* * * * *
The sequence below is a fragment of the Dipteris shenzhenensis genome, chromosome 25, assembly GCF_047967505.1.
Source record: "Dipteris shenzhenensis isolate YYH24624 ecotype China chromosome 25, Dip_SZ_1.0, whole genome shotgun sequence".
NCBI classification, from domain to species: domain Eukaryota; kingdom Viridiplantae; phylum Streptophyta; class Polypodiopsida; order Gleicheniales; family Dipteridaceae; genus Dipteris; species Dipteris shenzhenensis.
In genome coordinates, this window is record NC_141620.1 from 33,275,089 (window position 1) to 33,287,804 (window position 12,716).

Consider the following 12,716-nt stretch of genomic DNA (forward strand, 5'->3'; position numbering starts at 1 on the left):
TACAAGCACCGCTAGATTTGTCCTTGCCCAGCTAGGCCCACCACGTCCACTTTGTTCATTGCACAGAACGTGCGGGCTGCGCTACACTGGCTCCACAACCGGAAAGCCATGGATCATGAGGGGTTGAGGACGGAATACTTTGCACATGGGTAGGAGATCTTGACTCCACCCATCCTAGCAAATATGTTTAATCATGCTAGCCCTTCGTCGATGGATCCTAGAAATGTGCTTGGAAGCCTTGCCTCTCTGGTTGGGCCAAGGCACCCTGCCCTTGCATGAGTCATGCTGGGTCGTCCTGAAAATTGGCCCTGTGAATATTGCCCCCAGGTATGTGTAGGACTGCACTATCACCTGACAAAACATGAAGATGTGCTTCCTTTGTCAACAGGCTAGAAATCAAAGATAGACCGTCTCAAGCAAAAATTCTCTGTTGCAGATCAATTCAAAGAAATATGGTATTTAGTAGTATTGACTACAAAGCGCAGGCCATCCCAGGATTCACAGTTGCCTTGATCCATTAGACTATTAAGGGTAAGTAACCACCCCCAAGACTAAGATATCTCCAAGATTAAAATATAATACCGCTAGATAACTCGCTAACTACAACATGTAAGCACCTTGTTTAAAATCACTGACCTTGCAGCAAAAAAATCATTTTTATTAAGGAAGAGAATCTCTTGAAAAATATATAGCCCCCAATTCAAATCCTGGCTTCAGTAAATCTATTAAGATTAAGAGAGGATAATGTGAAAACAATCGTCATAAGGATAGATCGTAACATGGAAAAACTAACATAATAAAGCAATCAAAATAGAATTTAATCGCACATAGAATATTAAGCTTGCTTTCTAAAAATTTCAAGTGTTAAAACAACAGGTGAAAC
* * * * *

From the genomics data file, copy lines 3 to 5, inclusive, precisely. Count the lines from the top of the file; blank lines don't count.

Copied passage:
NCBI classification, from domain to species: domain Eukaryota; kingdom Viridiplantae; phylum Streptophyta; class Polypodiopsida; order Gleicheniales; family Dipteridaceae; genus Dipteris; species Dipteris shenzhenensis.
In genome coordinates, this window is record NC_141620.1 from 33,275,089 (window position 1) to 33,287,804 (window position 12,716).

Consider the following 12,716-nt stretch of genomic DNA (forward strand, 5'->3'; position numbering starts at 1 on the left):